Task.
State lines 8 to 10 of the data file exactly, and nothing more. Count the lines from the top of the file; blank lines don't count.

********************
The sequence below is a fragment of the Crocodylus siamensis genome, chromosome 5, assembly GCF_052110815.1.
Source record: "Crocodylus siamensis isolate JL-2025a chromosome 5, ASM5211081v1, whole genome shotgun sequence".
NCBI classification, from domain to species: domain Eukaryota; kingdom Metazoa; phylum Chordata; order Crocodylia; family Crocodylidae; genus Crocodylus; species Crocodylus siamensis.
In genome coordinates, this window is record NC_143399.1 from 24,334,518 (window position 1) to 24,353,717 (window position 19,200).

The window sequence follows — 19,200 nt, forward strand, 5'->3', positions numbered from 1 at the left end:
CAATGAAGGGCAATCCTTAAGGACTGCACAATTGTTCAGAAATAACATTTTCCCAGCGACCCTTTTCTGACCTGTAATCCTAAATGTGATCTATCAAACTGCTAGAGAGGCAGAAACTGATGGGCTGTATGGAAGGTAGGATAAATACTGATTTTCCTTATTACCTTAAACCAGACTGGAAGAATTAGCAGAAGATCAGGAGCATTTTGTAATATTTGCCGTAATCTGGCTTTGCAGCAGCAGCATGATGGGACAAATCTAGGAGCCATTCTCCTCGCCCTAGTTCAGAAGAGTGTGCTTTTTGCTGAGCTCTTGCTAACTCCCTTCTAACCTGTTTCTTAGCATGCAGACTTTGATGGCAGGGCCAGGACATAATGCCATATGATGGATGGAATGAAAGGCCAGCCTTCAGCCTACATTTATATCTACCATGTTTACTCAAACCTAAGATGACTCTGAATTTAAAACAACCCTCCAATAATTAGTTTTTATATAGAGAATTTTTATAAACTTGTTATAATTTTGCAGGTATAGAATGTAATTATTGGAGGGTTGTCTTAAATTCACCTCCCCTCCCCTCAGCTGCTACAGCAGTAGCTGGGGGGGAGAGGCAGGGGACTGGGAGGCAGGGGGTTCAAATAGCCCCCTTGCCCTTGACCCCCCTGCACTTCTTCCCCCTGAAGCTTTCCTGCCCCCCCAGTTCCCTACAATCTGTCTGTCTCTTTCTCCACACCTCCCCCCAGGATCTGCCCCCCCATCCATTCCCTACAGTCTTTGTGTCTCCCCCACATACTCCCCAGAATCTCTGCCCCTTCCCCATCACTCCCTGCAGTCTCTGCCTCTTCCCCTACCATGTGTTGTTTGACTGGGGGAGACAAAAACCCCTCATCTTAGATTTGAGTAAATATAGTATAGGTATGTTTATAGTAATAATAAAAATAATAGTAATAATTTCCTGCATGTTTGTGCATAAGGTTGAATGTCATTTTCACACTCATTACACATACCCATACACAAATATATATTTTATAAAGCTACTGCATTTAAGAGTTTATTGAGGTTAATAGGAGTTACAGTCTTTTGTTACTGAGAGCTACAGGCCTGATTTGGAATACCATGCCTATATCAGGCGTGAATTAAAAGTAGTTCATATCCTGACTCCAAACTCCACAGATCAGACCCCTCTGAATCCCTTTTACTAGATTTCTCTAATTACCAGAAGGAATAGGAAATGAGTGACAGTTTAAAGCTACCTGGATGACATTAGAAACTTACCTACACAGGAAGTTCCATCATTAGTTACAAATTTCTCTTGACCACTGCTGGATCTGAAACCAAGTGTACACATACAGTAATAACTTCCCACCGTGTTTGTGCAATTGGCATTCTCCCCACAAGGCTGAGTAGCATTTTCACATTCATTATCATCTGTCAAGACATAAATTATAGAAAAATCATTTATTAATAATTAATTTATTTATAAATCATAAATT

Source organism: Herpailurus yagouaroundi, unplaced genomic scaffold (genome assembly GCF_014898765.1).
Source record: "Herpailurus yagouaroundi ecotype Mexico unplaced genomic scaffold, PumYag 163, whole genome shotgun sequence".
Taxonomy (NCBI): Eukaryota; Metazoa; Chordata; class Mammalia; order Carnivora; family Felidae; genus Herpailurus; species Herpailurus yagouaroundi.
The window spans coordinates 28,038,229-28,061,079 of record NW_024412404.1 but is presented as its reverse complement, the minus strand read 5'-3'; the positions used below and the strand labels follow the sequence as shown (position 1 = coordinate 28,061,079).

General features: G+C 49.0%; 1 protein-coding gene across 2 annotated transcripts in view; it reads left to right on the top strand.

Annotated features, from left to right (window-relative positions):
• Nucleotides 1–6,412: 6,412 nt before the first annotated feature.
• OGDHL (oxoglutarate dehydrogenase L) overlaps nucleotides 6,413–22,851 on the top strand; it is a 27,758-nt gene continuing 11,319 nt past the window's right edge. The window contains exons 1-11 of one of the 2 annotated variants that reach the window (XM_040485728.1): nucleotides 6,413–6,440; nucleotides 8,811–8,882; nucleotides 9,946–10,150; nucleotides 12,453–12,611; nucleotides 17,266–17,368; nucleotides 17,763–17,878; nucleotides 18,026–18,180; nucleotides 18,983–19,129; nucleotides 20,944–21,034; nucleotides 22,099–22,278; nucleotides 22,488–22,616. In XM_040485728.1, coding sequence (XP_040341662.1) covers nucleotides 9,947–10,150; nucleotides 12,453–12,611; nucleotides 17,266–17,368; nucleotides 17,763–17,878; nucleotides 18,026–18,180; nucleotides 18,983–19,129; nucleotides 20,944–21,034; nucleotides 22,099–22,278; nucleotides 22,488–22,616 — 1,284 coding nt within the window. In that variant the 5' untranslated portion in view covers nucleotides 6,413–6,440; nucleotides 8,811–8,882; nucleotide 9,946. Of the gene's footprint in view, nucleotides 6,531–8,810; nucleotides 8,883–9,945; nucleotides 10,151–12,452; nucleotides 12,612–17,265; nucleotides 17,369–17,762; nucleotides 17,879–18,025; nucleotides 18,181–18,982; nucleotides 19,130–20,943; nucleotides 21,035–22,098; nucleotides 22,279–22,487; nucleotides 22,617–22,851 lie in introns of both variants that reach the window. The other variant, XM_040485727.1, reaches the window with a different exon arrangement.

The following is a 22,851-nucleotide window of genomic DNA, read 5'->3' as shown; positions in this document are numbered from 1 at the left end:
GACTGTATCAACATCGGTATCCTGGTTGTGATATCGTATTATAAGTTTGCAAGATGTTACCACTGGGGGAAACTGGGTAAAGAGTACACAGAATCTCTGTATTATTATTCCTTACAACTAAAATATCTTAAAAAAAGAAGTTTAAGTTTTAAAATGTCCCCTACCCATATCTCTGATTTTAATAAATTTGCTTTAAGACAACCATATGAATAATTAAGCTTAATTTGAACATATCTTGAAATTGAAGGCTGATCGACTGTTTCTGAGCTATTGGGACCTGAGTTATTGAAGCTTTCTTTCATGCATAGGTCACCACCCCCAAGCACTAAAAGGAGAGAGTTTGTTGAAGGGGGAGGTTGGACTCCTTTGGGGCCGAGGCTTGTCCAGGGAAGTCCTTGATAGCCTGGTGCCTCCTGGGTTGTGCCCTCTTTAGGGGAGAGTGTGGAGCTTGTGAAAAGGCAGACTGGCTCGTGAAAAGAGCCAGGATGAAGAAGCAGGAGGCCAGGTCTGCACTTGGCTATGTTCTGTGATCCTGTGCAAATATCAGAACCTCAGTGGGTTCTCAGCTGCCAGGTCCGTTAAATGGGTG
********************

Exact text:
Source record: "Herpailurus yagouaroundi ecotype Mexico unplaced genomic scaffold, PumYag 163, whole genome shotgun sequence".
Taxonomy (NCBI): Eukaryota; Metazoa; Chordata; class Mammalia; order Carnivora; family Felidae; genus Herpailurus; species Herpailurus yagouaroundi.
The window spans coordinates 28,038,229-28,061,079 of record NW_024412404.1 but is presented as its reverse complement, the minus strand read 5'-3'; the positions used below and the strand labels follow the sequence as shown (position 1 = coordinate 28,061,079).